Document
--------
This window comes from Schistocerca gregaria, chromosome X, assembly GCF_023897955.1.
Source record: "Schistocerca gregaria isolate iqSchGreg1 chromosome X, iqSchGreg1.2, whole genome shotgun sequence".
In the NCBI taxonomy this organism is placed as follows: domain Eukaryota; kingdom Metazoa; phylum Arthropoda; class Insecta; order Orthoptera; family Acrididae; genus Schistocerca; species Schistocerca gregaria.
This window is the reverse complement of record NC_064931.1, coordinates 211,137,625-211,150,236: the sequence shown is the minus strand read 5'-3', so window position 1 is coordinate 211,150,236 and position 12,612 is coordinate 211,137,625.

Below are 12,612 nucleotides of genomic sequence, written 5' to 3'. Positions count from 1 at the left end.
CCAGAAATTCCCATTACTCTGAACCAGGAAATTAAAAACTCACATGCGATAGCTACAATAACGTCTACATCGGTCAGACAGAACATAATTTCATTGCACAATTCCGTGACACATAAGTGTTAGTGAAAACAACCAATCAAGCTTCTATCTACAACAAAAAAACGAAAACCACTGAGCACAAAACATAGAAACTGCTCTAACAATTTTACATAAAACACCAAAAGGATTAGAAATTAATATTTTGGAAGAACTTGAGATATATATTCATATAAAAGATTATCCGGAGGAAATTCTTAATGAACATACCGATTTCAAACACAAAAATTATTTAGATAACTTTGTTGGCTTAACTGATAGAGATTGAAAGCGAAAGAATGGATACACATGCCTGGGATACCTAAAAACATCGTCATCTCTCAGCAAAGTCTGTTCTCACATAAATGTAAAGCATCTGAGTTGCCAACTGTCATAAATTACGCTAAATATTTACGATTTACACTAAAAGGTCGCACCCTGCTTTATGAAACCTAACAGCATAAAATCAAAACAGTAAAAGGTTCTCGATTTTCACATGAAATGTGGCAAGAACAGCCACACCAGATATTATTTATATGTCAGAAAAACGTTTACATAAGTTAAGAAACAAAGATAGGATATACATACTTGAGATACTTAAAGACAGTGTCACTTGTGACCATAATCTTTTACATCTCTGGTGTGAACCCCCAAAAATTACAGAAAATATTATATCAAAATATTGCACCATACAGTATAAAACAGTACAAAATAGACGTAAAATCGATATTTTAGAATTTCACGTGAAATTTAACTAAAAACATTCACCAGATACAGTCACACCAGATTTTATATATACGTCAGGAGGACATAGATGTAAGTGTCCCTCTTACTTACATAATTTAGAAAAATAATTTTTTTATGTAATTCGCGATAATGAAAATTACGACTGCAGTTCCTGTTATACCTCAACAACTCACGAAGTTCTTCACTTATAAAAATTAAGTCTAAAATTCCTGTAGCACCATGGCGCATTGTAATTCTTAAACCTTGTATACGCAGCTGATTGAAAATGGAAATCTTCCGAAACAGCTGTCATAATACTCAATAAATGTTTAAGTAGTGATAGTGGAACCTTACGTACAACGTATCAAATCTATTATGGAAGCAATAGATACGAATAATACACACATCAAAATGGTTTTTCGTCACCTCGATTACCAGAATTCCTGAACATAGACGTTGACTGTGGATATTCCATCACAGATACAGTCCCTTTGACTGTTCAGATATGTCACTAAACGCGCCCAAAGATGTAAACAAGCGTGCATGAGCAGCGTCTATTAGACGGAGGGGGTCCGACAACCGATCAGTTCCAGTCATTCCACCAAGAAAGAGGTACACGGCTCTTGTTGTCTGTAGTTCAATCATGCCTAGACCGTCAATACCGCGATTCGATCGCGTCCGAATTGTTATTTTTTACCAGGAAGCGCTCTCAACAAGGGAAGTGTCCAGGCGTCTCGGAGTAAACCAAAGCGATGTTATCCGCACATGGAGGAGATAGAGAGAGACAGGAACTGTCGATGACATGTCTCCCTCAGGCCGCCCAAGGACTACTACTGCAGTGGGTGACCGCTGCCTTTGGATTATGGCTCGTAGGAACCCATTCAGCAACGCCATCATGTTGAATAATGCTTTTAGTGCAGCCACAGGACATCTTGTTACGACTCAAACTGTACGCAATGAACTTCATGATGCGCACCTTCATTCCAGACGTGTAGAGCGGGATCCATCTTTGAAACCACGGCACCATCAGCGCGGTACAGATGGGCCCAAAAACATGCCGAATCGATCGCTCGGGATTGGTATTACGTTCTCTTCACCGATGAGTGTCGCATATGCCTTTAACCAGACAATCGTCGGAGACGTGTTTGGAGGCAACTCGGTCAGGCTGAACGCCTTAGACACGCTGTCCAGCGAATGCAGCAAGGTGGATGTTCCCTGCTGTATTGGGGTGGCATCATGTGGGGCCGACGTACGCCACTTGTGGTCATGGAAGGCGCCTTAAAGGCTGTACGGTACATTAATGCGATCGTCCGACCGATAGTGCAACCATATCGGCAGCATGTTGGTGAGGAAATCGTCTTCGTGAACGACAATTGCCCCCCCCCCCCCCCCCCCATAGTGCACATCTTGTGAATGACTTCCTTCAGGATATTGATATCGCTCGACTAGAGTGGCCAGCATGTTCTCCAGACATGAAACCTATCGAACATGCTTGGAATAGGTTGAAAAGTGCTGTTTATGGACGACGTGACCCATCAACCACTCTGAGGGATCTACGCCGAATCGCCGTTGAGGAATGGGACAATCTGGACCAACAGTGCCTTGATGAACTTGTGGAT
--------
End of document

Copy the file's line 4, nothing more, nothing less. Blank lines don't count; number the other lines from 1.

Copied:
This window is the reverse complement of record NC_064931.1, coordinates 211,137,625-211,150,236: the sequence shown is the minus strand read 5'-3', so window position 1 is coordinate 211,150,236 and position 12,612 is coordinate 211,137,625.